I knew far less twenty six years ago about how a community holds on to its sense of place than I do now as a Permaculturist and Professor of ecological architecture and design, but as my career at the local college unfolded in unexpected ways, and my family matured, I began to see that the people and place I had devoted much of my life to were changing in ways I found deeply disturbing. The waterways became fouled by overdevelopment along the coastlines, and my ventures along the bays began to reveal far more bulkheads than biodiversity. Although the beach and pine barrens still call me, my time spent running and biking along the beach and on trails in the woods has begun to reveal to me more encounters with construction of ever larger homes and businesses than it has encounters with fauna. It is true that the deer have become suburbanized and now stand steps from the door where I live, and birds of prey have become a far more familiar sight, but the impact of increased traffic on the community’s character as well as a culture of never-ending growth has largely replaced the culture and pace of life that drew me here. The native cedar and oak trees are now cut down at a rapid pace and replaced by arborvitae and Leland cypress, beautiful trees yes, but they shut out the neighbors and do little to sustain the local bird population. Cedar siding is often torn off and replaced by composite and vinyl building products, and wooden fences are replaced by fragile PVC. Small businesses are often replaced by larger ones as we evolve deeper into an online, franchise-based service economy. There are still many local gems and a few new ones being created, but the real story is told when just off Main Street, wooded parkland (ironically purchased through the Community Preservation Fund) has had a large swath of kettle-hole and forest replaced by an urban roadway. The park preserve was also re-landscaped with storm drains and grassy areas maintained by sprinkler systems and petrochemical fertilizers. The structures in the park are fabricated from industrial products rather than natural materials. More demoralizing is that the school system has now deforested its properties and installed toxic hardscape, artificial turf, and lawns throughout the bulk of the school grounds. The dangers such practices pose to a coastal community have long been established, and a school district that had its new middle school achieve Green School status should know better. Some call it progress, but from where I stand, we are evolving in a direction that is destructive to our own species as well as many others.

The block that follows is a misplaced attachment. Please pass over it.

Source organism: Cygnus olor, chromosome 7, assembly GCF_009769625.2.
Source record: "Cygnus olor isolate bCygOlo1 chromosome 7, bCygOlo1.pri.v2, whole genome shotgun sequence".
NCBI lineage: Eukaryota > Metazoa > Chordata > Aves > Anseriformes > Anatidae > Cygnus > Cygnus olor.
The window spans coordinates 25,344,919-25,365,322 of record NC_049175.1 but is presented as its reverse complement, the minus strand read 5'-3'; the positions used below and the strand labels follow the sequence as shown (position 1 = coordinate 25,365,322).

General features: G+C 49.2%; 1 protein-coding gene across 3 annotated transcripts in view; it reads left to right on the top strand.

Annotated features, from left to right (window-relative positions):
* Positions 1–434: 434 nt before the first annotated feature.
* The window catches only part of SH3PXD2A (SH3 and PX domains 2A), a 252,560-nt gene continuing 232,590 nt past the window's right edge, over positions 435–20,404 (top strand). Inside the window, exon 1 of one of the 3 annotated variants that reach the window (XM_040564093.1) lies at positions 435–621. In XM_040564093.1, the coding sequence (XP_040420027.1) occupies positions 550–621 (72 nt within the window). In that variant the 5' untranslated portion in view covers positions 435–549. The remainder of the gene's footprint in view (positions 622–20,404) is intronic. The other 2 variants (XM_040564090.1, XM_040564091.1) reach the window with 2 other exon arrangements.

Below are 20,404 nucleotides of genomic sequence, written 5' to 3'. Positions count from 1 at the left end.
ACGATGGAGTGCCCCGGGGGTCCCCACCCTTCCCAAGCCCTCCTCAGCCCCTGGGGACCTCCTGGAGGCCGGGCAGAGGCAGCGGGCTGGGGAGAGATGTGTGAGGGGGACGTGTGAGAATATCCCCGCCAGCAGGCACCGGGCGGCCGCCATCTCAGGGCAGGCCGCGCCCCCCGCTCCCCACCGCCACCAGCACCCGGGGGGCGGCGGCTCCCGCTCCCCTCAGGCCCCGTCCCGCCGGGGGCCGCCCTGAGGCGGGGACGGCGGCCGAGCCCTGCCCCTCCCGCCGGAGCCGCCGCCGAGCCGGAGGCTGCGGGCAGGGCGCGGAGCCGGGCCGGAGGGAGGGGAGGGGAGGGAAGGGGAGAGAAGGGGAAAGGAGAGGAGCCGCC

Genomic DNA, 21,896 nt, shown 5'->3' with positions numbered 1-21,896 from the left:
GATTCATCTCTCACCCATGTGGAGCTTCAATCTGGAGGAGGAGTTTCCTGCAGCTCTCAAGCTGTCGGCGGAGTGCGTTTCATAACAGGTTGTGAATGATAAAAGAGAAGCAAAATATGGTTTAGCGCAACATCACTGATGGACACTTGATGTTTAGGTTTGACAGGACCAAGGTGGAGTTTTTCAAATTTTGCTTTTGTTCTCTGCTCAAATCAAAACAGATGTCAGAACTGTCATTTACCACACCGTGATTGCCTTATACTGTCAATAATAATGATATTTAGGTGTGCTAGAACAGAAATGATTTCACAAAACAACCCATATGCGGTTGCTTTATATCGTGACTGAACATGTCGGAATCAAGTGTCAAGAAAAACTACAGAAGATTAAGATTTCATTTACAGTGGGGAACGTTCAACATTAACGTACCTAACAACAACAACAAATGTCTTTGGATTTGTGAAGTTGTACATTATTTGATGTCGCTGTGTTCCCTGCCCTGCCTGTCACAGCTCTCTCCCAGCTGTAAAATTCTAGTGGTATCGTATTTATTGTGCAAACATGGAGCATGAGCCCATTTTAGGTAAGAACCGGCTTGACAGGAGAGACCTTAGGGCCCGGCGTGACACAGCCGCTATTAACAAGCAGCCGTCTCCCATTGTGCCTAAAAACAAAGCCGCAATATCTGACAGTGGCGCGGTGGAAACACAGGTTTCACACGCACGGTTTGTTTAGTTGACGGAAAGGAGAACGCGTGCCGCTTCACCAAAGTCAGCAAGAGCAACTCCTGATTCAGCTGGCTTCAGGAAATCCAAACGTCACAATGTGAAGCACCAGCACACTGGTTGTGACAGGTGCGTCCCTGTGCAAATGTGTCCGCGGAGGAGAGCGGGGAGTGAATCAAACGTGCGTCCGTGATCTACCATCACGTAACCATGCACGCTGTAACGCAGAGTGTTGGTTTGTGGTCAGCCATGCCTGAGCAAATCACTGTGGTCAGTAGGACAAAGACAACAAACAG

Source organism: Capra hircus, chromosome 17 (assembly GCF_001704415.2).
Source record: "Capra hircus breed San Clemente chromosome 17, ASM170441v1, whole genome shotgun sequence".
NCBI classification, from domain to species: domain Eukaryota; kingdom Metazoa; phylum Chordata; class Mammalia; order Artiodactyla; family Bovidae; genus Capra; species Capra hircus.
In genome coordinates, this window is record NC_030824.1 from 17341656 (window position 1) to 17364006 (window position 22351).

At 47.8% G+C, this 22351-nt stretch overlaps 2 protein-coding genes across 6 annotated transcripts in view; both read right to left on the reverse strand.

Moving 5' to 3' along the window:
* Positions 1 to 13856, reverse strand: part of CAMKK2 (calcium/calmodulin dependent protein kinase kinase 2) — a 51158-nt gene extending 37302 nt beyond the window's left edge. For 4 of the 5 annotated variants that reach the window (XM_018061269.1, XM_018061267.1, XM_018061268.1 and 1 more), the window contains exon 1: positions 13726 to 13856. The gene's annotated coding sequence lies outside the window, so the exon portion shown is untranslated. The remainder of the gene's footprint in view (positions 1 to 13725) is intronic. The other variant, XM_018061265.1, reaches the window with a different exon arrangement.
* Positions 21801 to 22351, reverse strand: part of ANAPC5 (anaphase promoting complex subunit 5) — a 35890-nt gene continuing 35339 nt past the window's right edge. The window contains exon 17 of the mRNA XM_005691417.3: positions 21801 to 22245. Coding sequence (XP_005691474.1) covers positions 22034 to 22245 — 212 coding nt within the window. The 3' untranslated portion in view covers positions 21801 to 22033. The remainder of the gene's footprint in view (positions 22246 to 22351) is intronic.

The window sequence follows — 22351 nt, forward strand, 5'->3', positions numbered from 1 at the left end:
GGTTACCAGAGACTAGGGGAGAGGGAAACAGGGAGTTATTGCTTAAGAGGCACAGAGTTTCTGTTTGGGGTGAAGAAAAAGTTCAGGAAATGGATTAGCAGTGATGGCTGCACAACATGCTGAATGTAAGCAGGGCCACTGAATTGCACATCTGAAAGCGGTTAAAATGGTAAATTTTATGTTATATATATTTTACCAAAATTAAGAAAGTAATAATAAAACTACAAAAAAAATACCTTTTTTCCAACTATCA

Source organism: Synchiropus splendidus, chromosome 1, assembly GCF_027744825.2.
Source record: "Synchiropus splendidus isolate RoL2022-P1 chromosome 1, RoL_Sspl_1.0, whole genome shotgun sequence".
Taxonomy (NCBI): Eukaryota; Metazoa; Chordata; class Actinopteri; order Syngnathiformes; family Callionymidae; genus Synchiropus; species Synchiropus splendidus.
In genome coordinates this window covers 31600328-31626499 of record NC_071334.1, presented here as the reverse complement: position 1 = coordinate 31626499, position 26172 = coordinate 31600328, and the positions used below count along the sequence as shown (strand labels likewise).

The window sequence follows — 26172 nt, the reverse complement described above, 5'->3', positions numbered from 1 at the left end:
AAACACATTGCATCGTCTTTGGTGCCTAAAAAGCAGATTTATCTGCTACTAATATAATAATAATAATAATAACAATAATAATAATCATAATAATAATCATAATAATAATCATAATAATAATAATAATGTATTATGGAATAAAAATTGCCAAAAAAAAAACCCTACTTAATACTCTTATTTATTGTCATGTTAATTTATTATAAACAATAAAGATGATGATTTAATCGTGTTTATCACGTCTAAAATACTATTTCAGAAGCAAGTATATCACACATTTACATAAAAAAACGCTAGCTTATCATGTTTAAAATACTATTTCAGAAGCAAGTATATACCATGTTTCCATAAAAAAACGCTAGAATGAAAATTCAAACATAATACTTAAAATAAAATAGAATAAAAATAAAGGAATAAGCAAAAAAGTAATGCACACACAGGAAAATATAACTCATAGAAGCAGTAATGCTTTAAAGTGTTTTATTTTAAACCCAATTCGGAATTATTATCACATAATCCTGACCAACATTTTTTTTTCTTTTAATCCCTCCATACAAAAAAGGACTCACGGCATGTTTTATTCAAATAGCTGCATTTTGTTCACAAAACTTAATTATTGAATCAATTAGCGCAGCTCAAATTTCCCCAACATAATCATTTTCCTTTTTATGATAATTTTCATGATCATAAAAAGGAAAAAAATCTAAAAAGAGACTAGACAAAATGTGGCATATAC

I had thought that a community that has evolved so closely with its natural surroundings would be in the vanguard of efforts to maintain the health of the culture and ecosystem that had long sustained it. The threat that overdevelopment, petrochemicals, and plastics present to the marine life around us as well as the children we raise is now common knowledge. I would have expected that the Hamlet’s waterways when clearly threatened would be set aside as marine reserves for the preservation of the ecosystem and the enjoyment of all. I have profoundly misunderstood the local culture, as I expected it to be a force for the re-enchant the Hamlet I moved to when I embarked on my life here. Having always believed that change begins at home, I developed for myself a set of guidelines for living into the landscape. I then worked to bring my concerns to the community and its leaders, pursuing this work full time for the past two years. I can’t really tell if my work and the work of an incredible group of staff and volunteers who labor beside me has had any meaningful effect, but I do know my life here is unsustainable emotionally and financially, and I must move on.
Despite a remarkably quaint building stock there are only two landmarked residential homes in the Hamlet of Hampton Bays, and affordability has become a fundamental problem. As affordable homes changed hands they were often enlarged and became renovated beyond recognition (predominately with products toxic to our ecosystem). The housing market changed and the prices rose. Despite owning three homes during my life here, I am now priced out of the market and must move this Fall. Now in the process of a restoration / rebuild (to repair faulty construction and extensive termite damage) I’m moving to what we call Friendship Cottage in Rocky Point (it sits between Friendship Drive and Garden Street). Embarking on the next phase of my career and life in an unfamiliar suburban place that may be a way-station – I ask for any insights you may have on how I can find an artful, earthy, ecologically-minded place to call home that will live up to the promise that the community of Hampton Bays once held out to me.